In der aktuellen Ausgabe der Zeitschrift des Max-Planck-Instituts für Rechtsgeschichte und Rechtstheorie (Rg) untersucht Univ.-Prof. Dr. Johannes W. Flume (JKU Linz) die historischen Grundlagen und Entwicklung des Börsenswesens der vergangenen fünfhundert Jahre.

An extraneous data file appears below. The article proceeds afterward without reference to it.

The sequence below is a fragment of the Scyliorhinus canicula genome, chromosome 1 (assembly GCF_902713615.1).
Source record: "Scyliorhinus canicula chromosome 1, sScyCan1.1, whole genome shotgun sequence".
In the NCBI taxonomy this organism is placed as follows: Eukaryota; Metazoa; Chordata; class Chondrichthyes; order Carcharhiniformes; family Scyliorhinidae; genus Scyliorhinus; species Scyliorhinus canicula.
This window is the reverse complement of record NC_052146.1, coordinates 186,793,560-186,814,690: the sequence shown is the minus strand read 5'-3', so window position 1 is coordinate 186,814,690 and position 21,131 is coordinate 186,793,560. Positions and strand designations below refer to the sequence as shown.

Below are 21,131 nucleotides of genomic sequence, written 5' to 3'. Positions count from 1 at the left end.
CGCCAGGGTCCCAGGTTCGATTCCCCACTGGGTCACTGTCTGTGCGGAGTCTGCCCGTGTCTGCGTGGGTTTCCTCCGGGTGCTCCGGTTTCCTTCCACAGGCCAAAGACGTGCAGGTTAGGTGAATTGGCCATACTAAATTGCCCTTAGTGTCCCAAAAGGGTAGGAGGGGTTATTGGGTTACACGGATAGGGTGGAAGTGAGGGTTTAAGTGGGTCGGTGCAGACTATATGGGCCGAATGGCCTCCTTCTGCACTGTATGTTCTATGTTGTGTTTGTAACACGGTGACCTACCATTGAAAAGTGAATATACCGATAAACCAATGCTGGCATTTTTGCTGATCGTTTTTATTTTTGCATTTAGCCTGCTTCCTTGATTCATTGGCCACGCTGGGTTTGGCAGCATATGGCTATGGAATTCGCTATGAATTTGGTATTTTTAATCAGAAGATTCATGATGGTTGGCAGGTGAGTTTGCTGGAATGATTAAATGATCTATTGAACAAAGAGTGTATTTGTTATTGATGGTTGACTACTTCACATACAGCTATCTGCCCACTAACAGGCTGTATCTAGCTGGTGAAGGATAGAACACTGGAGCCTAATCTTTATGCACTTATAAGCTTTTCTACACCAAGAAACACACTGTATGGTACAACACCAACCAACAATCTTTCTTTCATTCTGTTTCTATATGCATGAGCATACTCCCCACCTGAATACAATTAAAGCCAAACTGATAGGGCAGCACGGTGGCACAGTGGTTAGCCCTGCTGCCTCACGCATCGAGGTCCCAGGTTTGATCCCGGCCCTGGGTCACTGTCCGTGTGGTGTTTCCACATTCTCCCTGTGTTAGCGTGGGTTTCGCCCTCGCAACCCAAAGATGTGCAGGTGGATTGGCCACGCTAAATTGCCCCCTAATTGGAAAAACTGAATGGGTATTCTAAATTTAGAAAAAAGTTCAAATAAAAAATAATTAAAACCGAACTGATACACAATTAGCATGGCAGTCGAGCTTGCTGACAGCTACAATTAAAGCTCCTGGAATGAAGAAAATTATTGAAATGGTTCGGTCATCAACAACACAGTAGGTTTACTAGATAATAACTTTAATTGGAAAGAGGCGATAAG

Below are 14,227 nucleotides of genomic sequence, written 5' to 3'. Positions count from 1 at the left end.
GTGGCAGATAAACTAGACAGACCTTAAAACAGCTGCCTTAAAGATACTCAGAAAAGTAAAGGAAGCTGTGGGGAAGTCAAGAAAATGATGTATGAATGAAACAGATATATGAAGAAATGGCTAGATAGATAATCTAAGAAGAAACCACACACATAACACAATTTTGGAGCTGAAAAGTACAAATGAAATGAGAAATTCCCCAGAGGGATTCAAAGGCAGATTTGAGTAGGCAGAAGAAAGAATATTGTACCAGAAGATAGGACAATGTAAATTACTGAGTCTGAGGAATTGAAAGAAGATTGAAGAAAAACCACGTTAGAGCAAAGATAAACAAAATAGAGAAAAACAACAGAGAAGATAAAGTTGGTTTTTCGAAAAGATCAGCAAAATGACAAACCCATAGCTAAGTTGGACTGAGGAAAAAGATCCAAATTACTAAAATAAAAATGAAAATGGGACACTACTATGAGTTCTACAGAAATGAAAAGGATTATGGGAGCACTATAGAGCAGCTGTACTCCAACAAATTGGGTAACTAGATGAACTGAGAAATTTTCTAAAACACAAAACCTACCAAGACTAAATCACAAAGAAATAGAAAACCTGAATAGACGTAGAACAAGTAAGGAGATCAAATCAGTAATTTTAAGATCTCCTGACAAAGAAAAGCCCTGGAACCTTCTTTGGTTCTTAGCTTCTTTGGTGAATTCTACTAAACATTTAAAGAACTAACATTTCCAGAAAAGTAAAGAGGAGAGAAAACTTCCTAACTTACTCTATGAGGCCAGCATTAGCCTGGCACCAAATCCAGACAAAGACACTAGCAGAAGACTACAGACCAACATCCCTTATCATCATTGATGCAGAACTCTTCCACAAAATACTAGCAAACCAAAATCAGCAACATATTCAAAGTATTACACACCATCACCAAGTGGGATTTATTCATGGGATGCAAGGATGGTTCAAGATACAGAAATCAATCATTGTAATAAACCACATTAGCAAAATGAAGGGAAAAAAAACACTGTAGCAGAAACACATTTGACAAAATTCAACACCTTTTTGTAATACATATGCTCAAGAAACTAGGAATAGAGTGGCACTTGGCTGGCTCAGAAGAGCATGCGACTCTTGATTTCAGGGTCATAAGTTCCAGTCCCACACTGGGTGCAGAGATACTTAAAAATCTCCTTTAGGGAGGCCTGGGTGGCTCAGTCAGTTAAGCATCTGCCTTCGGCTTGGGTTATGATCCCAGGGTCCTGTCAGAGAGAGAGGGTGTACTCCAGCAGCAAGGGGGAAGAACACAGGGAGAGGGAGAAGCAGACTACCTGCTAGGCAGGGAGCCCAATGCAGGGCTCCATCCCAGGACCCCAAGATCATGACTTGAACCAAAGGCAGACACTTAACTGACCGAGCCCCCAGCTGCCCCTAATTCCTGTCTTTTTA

Marketplaces are fascinating locations for studying socio-economic interactions. One of the most prominent of these places were bourses or stock exchanges. Only very recently and almost unnoticed, the hectic physical spaces of these trading venues have been emptied, following the increased use of electronic trading and the end of parquet trading.This brought to a sudden end the 500-year old institution as we know it: a physical space dedicated to the sole purpose of meeting, exchanging information, and trading. This article seeks to provide a concise history of constructing and refining one of the most iconic places of capitalism. I argue that combining the architectural history of exchange buildings with an analysis of the legal and economic purpose of the institution provides a powerful tool for locating and evaluating the impact of technological advances on commerce in global history.